The Coliseum is not in New York. It’s on Long Island.

New York is high-rise apartment buildings and pricey clubs and subway stations. Long Island is single-family homes and 24-hour diners and highway traffic. On Long Island, strip malls have sprawling parking lots; so does the Coliseum. Long Islanders can recite the lyrics to “Piano Man” in their sleep, and a banner honoring Billy Joel hangs in the Coliseum rafters. Now, in a cruel twist, the Islanders are movin’ out.

I wasn’t alive when the Islanders hoisted the Cup four straight times in the 1980s, and I wasn’t a hockey fan yet when they charged to the conference finals in 1993. I started going to games as a teenager in 1999, at a time when the Islanders were dreadful and the Coliseum was half-empty. No matter. I was captivated by the sounds of blades cutting into ice, the ferocity of the scraps, the finesse of the passes, the beauty of the goals. And I loved how the simple act of a rubber disc hitting twine could send thousands of grown men and women into spontaneous celebrations that would have been socially unacceptable almost anywhere else.

When the Islanders score at Nassau Coliseum, adrenaline seizes the fans. They high-five people they were flipping off an hour earlier on the Northern State Parkway. At other NHL arenas, goals are punctuated with gimmicks such as the firing of a cannon in Columbus, the nearest NHL city to my new home in Athens, Ohio. The Coliseum never needed them. The reaction is not artificial: We jump from our seats and we applaud and we scream and the sound bounces off the ceiling and back at us. We roar because we are Long Island and the Islanders are too.

Every now and then, I cue up the video from my most memorable moment as a fan in the Coliseum stands, when Shawn Bates scored on a penalty shot late in a playoff game in 2002. The Islanders hadn’t made the playoffs in nearly a decade, and all the pent-up frustration from the fan base came bursting out at once.

But I’ll remember the Coliseum for so many other moments. I’ll remember waiting outside in the cold for autographs from Jamie Heward and Tim Connolly and Kevin Weekes. I’ll remember the long, messy haul on a train and a bus to catch an Islanders game in a blizzard. And I’ll remember a funny exchange in the Coliseum stands after a rare Islanders win in the early 2000s. The Rangers fan began walking away with a woman who appeared to be his girlfriend. “Enjoy your only win of the year,” he said with a smirk. The Islanders fan shot back, “Enjoy your only date of the year!” That’s Long Island wit for you.

The Coliseum is where I sang along to Paul McCartney and the Eagles. It’s where I was once startled by the thud of lacrosse balls against the boards at a New York Saints game. It’s where I saw the New York Dragons set an arena football record by scoring ninety-nine points one night. And it’s where wrestling heels got a charge out of the crowd by shouting that Long Island sucked, a sacrilegious statement in these parts. One time, amid a chorus of boos, a solitary voice in the stands responded to a villain’s negative remarks about Long Islanders by shouting, “Hey, he has a point! We’re not so great!” Remember what I said about Long Island wit?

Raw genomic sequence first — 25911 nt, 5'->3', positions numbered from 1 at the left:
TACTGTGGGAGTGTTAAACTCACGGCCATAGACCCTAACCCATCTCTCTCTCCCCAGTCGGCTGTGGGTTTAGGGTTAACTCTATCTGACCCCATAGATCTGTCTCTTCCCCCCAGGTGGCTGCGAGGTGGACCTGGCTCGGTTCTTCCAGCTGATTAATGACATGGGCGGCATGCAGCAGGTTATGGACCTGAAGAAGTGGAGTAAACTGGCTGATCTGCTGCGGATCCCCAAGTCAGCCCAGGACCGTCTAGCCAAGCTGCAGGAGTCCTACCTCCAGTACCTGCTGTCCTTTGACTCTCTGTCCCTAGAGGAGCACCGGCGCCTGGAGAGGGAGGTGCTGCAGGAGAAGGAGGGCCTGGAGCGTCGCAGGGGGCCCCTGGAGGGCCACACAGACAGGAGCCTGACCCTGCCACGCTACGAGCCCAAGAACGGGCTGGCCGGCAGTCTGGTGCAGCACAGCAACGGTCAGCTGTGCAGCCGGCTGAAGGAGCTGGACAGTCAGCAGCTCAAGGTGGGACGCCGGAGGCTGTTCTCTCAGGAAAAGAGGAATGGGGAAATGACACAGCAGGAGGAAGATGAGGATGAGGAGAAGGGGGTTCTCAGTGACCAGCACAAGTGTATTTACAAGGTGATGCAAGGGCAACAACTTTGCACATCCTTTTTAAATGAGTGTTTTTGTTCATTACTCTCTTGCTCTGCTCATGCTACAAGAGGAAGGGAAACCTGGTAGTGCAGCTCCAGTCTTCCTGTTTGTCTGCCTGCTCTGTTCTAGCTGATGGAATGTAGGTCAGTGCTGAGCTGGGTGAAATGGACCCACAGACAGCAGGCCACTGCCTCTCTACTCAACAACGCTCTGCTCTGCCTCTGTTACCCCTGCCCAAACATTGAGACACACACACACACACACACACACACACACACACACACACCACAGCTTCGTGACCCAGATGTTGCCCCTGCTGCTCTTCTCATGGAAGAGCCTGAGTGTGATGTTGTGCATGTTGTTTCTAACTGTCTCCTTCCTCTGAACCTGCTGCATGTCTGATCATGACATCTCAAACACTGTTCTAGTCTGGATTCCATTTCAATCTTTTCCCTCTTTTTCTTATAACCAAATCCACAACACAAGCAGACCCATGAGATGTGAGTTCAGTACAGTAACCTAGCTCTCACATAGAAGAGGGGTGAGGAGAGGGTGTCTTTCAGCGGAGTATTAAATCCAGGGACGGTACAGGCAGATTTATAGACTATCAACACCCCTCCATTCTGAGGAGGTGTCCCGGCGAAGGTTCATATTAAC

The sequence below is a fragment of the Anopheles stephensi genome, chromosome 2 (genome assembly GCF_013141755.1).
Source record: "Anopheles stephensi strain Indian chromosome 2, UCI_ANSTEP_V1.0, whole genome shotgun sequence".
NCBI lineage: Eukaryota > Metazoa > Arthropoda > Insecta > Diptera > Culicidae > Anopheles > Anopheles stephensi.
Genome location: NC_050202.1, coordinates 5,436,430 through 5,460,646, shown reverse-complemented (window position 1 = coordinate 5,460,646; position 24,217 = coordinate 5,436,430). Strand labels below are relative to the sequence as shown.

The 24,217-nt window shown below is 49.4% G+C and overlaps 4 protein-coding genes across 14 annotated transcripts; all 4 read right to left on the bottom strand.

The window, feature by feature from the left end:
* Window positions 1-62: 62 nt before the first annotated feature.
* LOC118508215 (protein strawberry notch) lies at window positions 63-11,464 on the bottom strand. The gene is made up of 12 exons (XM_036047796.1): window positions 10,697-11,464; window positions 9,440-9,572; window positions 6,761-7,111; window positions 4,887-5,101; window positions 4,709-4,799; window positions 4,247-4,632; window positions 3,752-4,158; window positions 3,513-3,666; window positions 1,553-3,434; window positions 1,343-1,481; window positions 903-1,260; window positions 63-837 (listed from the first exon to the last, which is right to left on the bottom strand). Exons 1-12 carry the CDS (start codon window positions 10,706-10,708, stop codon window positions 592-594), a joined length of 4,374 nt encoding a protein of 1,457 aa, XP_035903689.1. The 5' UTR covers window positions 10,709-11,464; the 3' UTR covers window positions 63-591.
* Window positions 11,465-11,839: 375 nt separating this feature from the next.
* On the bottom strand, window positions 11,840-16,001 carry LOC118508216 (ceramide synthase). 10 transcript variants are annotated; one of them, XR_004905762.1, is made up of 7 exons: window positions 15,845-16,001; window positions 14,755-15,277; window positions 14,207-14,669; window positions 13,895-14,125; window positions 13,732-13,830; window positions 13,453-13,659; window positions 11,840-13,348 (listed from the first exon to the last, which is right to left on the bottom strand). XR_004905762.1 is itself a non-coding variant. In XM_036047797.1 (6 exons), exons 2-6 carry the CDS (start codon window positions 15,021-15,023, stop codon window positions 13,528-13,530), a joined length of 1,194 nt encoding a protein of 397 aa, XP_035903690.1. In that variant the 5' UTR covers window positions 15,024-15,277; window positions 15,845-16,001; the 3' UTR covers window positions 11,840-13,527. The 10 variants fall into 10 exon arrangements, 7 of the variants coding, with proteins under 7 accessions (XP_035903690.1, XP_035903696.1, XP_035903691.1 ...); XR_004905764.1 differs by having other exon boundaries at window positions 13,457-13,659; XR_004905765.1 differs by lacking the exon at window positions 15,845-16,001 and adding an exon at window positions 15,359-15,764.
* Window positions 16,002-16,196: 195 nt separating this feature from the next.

* * *

I fell in love with the Coliseum in high school. I made a miniature model of the arena for an art project, complete with real light bulbs on the lampposts. My childhood room is filled with souvenirs from Islanders games: a Bobby Nystrom bobblehead, pucks signed by Chris Osgood and Michael Peca, rally towels that are threadbare from being whipped around in the 2002 playoffs, and a Kenny Jonsson CelebriDuck. I don’t think I’d ever bought a present without parental supervision until I sneaked out to a Coliseum concession stand, purchased an Islanders tie for my dad for Christmas, and smuggled it into our house under my jacket. This past Sunday morning, I wore the same tie during a television appearance to discuss the Islanders’ final regular-season game at the only arena they have ever known.

Before the game, I talked to friends who were struggling over which jersey to wear at what could be their final night in the Coliseum. I decided to wear the first jersey I’d ever bought: a dark navy blue sweater, Mariusz Czerkawski, No. 21, with the four bars on the shoulder representing the four Stanley Cups. I saw other folks in jerseys with the 1980 Lake Placid patch and, yes, even the dreaded fisherman logo from the mid-1990s, which consistently appears on lists of the worst sports logos of all time due in large part to its similarity to the Gorton’s Seafood fisherman. It was like we were doing our best to honor a close friend at his funeral by representing all eras of Islanders hockey.

I won’t stop rooting for the Islanders when they move to Brooklyn anymore than I stopped rooting for them when I moved to Ohio. But I also won’t forget what the Islanders meant to Long Island, the real Long Island, the low-scale, suburban communities of Nassau and Suffolk that are nothing like the urban maze around the Barclays Center. A small part of me wishes the team moved far away rather than pretending they still represent what they meant to Long Islanders. The demise of the Coliseum represents a great suburban experiment that ultimately failed. Once the Islanders proved that Long Island could hold its own against the big city. Now they are moving to that very city. Talk about an identity crisis.

I was re-reading my Coliseum book the other day, and I came upon a passage that I’d forgotten. During construction, an official adorned his wall with a famous line from a medieval historian: “While stands the Colosseum, Rome shall stand; when falls the Colosseum, Rome shall fall; and when Rome falls, the world.”